Cited Podcast bring academia into the light

In two small offices of the Michael Smith Laboratories, among the controlled chaos of labs and data, a small team of industrious journalists record a radio show and podcast called Cited. Last month, their hard work was rewarded with one of British Columbia’s most prestigious awards for journalism: The Jack Webster Award in Feature and Enterprise Reporting, for their episode The Heroin Clinic.


Cited originally rose out of The UBC Terry Project. Founded by Dr. Dave Ng, science educator and director of the Advanced Molecular Biology Laboratory at the MSL, and Dr. Allen Sens, a professor in UBC’s Political Science department, The Terry Project brought together both science and humanities training to help UBC students tackle global challenges with diverse tools and techniques.


Cited’s executive producers and co-hosts Sam Fenn and Gordon Katic took this idea of diverse people solving problems together, and ran with it. At its core, Cited is about discoveries. It investigates how academics are compelled to leave their ivory towers and interact directly with communities, governments, and media, in order to turn knowledge into action. Sam and Gordon’s stories combine scholarship across huge areas of expertise, with original investigative journalism. Regularly playing on CBC radio shows like The Doc Project, Cited had already won 3 national awards for campus and community radio before their latest recognition.


Scientists are in the knowledge-production business. They go into the lab or into the field, perform their experiments, then publish their findings in highly specialised journals. However, if there is one consistent lesson to be learned from listening to Cited, it is that changing the world is not as easy as having new data with a great p-value. “We could chart the Titanic sinking while we drown” Sam says “but it wouldn’t do much good!”


The Heroin Clinic captures this tension through the lens of the epidemic of heroin addiction gripping Vancouver’s downtown eastside. In 2005, a controversial solution to this public health crisis was proposed: heroin users could be treated by giving access to free, safe heroin. As bold as this seemed, a trial was initiated, and addicts from the local area were recruited. 3 years later the results showed that this approach had real promise. However, the researchers overseeing the trial only collected their data and presented it to provincial and federal governments, and did not go beyond that to advocate for its importance. Predictably, governments baulked at the challenge of selling voters on a policy of giving drug addicts more drugs, and when the staid researchers refused to push back, the program fell apart. The story that follows in The Heroin Clinic is one of relapses and deaths, downtown eastside communities educating themselves on international human rights conventions, and academics learning to raise their voices. “It should be obvious to scholars that simply doing good work, and disseminating it, is not the answer to effecting change in the way people think and what governments fund,” says Gordon. Sam agrees “the moral of the story is that smart people are limited in what they can do alone”. But joining together with communities and interest groups can transform scientists’ data into real-world relevance.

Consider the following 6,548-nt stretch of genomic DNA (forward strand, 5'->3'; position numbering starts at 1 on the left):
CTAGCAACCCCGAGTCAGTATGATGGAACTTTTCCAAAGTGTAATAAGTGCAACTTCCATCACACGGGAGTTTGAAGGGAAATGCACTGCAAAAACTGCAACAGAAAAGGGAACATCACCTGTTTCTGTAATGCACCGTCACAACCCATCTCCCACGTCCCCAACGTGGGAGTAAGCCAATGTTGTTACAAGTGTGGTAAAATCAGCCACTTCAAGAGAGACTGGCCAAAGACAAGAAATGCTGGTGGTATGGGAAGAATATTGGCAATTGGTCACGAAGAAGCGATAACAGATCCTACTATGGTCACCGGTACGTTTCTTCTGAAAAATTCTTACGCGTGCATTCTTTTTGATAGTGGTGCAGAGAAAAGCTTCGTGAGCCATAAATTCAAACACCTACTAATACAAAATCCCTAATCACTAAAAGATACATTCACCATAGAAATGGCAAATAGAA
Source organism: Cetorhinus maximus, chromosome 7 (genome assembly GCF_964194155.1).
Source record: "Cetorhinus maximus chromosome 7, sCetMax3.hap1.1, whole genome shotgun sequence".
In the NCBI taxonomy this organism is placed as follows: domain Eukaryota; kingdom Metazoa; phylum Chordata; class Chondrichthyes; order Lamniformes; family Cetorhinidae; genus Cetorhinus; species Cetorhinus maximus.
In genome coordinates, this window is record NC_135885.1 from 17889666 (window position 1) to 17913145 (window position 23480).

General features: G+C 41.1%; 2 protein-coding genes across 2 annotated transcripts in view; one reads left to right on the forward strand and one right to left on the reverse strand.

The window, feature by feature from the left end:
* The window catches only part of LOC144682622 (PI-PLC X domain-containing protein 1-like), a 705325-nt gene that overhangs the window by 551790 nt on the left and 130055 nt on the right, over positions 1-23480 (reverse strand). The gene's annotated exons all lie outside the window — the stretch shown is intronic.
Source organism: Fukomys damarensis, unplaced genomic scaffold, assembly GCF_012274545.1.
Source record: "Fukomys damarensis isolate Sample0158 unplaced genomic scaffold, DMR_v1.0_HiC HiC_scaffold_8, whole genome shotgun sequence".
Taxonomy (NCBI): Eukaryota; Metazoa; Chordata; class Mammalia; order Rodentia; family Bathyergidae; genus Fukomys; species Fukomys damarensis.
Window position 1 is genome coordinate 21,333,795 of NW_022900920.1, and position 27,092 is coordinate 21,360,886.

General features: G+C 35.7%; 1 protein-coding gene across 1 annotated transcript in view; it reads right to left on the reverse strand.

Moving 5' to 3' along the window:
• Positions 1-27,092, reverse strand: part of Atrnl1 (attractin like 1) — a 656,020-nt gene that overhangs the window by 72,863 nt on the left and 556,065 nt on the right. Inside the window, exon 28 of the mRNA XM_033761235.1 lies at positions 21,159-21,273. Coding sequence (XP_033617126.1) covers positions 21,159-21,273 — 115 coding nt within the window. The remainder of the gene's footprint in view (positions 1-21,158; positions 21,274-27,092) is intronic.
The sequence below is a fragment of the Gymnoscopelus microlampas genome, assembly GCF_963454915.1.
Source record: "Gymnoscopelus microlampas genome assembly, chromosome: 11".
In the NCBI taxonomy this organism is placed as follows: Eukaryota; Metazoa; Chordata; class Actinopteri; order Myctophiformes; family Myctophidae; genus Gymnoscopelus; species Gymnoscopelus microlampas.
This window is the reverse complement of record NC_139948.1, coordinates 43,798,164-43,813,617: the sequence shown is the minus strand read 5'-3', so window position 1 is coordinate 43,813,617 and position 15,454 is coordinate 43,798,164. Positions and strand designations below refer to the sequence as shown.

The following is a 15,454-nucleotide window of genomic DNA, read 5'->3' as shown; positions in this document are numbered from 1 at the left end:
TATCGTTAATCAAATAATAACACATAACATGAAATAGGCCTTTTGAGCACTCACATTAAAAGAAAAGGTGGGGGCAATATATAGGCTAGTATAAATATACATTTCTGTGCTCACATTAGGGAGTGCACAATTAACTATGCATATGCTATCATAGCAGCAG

Fortunately, Sam and Gordon credit Canadians with being open to academics’ opinions. People are increasingly looking for real solutions to old problems. “Actually, these days scientists are some of the most front-facing public intellectuals,” says Gordon. Sam continues “but be concerned about meaningless praise of science by governments which doesn’t follow through”. Scientists’ voices need to be a part of the conversation in any democracy. This is why Sam and Gordon see investigative media like Cited as so important, because they provide a way for academics to use narratives that include and inform people, so that their hard earned p-values can make an impact on the world.